Fujifilm have released a short video showcasing the construction of their incredible lenses:
Much in the news of photography today, much of which is not good. First up, our favorite camera store, Penn Camera, has filed for bankruptcy. They'll be closing stores almost immediately. That leaves only a very few, scattered independent shops in our area, most of which suffer from small product lines.
Second, Kodak is also filing for bankruptcy. In my opinion, this has been a long time coming, and taking our Kodachrome away was the nail in the coffin. Not that I ever liked Kodachrome. I always thought Fujichrome was a much better film.
Meanwhile, Trey Ratcliff has posted an interesting article on his blog announcing the death of the DSLR. Instead, Trey imagines a future of 3rd generation digital cameras, most without mirrors, and many without even any kind of viewfinder except for the big screen on the back. Indeed, new mirrorless cameras like Sony's new NEX-7 offer all of the image quality of today's APS-C DSLRs in an amazingly compact package. With adapters available allowing a wide ranges of lenses to fit on the NEX cameras, they're sure to be a hit. The NEX-7 is poised to be a very capable, professional quality camera once some serious lenses are available.
Years ago, professionals relied heavily on superb-quality 35mm rangefinder cameras with interchangeable lenses from Lieca, Nikon, Canon, and others. They loved them for their small size and weight and excellent image quality. A glance at the pages of any new photography magazine shows some of those same players are back at it today, introducing high-end "digital rangefinders" aimed squarely at professional or semi-pro markets.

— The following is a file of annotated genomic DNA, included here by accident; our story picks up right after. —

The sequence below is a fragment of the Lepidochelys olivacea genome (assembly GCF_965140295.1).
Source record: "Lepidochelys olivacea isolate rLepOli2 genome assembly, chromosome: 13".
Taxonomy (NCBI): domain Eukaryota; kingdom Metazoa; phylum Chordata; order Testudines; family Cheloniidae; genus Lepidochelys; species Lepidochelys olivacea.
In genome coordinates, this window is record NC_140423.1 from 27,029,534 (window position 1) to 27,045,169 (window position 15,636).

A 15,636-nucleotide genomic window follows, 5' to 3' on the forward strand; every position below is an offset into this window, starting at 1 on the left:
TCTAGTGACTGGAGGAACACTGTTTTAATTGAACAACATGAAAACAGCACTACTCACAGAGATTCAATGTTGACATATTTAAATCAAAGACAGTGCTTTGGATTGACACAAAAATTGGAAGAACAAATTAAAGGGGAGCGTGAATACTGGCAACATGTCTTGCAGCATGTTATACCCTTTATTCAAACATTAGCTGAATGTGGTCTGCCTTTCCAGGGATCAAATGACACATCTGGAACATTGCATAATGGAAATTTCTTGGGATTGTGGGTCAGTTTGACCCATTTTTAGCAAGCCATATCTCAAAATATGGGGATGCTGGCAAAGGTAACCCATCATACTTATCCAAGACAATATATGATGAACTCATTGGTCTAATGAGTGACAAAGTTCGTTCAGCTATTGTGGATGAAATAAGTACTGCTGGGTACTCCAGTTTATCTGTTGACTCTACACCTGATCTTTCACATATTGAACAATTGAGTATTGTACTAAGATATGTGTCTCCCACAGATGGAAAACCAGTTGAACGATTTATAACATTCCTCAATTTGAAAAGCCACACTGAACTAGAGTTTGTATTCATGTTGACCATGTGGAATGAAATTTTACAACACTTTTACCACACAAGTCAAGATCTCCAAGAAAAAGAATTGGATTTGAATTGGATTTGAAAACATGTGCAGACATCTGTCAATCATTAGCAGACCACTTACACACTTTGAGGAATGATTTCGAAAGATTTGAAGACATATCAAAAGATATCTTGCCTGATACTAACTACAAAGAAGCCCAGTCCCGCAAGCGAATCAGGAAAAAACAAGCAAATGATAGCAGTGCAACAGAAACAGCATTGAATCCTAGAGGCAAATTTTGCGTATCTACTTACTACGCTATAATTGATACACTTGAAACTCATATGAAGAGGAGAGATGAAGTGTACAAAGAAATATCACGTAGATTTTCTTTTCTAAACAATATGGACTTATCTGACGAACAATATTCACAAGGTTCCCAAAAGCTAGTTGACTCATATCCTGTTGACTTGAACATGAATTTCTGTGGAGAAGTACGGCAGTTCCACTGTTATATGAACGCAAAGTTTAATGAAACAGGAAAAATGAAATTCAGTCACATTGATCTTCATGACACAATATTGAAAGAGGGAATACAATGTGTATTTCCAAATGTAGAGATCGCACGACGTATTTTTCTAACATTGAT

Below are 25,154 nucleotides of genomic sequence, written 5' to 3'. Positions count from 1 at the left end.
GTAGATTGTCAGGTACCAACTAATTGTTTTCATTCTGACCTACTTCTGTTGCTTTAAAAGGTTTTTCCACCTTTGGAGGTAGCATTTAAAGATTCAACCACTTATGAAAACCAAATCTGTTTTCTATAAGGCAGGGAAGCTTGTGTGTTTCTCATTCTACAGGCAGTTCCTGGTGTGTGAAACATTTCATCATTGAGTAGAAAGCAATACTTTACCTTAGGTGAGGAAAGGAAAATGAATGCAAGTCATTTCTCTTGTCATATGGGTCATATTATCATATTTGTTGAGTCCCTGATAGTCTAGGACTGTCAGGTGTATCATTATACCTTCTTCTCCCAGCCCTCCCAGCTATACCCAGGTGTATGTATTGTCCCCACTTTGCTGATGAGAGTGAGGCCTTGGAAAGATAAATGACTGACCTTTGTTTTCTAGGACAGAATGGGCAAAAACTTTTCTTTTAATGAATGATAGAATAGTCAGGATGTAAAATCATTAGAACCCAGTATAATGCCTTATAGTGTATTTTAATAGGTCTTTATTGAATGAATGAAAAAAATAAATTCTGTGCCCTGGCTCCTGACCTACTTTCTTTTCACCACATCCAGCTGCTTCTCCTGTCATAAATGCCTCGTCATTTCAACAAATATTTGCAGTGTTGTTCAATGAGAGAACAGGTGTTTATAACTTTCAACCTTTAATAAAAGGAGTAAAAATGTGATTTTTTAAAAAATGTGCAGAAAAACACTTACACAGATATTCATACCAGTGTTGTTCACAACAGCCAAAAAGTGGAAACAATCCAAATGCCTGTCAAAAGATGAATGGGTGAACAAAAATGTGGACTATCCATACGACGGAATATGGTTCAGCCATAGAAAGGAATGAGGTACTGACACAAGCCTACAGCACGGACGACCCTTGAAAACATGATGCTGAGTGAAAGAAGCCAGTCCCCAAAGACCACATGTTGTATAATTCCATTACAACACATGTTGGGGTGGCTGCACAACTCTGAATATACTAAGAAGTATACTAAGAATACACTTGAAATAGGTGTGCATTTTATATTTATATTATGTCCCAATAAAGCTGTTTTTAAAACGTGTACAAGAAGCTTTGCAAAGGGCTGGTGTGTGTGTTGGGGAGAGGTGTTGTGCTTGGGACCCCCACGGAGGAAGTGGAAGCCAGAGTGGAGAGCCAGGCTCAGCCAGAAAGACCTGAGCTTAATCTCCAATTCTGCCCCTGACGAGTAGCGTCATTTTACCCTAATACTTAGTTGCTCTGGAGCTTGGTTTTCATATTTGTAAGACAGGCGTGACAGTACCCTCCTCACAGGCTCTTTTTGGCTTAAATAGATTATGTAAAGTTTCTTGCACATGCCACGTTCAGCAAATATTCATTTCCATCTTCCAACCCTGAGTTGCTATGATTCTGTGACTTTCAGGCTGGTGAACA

As manufacturers improve the control and quality of video recording in digital cameras -- including D-SLRs, advanced or transitional digicams and even the smallest of point-and-shoots -- will consumer camcorders become a thing of the past? Many cameras are now capable of producing video at resolutions and frame rates, and with compression quality, that rivals that of broadcast television.
This little video was captured using a Sony Cyber-shot DSC-WX9 at 1080i/60i. I "edited" the video using iMovie on a MacBook, adding Apple's camera shake removal. When exporting, I made an NTSC 480i widescreen "print" with a medium level of compression to keep the file size reasonable. Of course, YouTube has compressed it further while transcoding it for playback on their site.
Of course, this video will never replace a full-fledged video camera for professional or broadcast use, but filmmakers are embracing mid-level D-SLRs like Canon's 7D and 5D mkII for serious movie making. Even the Canon EOS Rebel T3i can produce truly professional-grade results in the right hands.
So, what do you think? Will dedicated consumer camcorders be replaced with these high-quality hybrid technologies?